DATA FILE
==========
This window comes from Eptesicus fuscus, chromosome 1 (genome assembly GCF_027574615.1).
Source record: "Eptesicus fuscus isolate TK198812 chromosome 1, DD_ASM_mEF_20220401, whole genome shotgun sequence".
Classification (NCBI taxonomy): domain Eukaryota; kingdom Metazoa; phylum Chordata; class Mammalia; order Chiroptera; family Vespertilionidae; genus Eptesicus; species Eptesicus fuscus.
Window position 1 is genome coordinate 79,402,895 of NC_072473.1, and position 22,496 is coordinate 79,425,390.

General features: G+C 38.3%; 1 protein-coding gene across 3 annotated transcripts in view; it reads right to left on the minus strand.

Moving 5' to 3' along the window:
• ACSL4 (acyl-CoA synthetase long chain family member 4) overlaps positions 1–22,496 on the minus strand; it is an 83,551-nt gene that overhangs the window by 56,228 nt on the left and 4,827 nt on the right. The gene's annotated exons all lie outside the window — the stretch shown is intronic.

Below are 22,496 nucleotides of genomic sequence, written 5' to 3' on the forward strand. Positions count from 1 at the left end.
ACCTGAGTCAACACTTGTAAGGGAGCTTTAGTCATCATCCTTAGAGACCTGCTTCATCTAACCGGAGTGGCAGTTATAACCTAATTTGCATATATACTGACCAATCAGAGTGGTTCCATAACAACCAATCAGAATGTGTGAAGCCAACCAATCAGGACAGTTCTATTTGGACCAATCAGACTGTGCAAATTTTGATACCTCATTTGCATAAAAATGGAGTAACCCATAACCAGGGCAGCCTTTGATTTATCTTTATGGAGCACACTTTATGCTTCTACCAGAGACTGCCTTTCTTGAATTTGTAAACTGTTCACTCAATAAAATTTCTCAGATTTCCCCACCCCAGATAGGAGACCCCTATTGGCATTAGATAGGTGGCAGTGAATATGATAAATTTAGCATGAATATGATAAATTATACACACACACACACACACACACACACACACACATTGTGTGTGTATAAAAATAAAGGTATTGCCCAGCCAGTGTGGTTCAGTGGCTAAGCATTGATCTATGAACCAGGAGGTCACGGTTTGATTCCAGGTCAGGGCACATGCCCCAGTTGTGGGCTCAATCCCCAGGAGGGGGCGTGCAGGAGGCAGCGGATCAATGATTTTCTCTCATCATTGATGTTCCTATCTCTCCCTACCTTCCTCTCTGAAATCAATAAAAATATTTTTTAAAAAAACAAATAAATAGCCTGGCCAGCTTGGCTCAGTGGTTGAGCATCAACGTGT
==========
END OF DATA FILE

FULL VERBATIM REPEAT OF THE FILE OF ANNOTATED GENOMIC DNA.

This window comes from Eptesicus fuscus, chromosome 1 (genome assembly GCF_027574615.1).
Source record: "Eptesicus fuscus isolate TK198812 chromosome 1, DD_ASM_mEF_20220401, whole genome shotgun sequence".
Classification (NCBI taxonomy): domain Eukaryota; kingdom Metazoa; phylum Chordata; class Mammalia; order Chiroptera; family Vespertilionidae; genus Eptesicus; species Eptesicus fuscus.
Window position 1 is genome coordinate 79,402,895 of NC_072473.1, and position 22,496 is coordinate 79,425,390.

General features: G+C 38.3%; 1 protein-coding gene across 3 annotated transcripts in view; it reads right to left on the minus strand.

Moving 5' to 3' along the window:
• ACSL4 (acyl-CoA synthetase long chain family member 4) overlaps positions 1–22,496 on the minus strand; it is an 83,551-nt gene that overhangs the window by 56,228 nt on the left and 4,827 nt on the right. The gene's annotated exons all lie outside the window — the stretch shown is intronic.

Below are 22,496 nucleotides of genomic sequence, written 5' to 3' on the forward strand. Positions count from 1 at the left end.
ACCTGAGTCAACACTTGTAAGGGAGCTTTAGTCATCATCCTTAGAGACCTGCTTCATCTAACCGGAGTGGCAGTTATAACCTAATTTGCATATATACTGACCAATCAGAGTGGTTCCATAACAACCAATCAGAATGTGTGAAGCCAACCAATCAGGACAGTTCTATTTGGACCAATCAGACTGTGCAAATTTTGATACCTCATTTGCATAAAAATGGAGTAACCCATAACCAGGGCAGCCTTTGATTTATCTTTATGGAGCACACTTTATGCTTCTACCAGAGACTGCCTTTCTTGAATTTGTAAACTGTTCACTCAATAAAATTTCTCAGATTTCCCCACCCCAGATAGGAGACCCCTATTGGCATTAGATAGGTGGCAGTGAATATGATAAATTTAGCATGAATATGATAAATTATACACACACACACACACACACACACACACACACATTGTGTGTGTATAAAAATAAAGGTATTGCCCAGCCAGTGTGGTTCAGTGGCTAAGCATTGATCTATGAACCAGGAGGTCACGGTTTGATTCCAGGTCAGGGCACATGCCCCAGTTGTGGGCTCAATCCCCAGGAGGGGGCGTGCAGGAGGCAGCGGATCAATGATTTTCTCTCATCATTGATGTTCCTATCTCTCCCTACCTTCCTCTCTGAAATCAATAAAAATATTTTTTAAAAAAACAAATAAATAGCCTGGCCAGCTTGGCTCAGTGGTTGAGCATCAACGTGT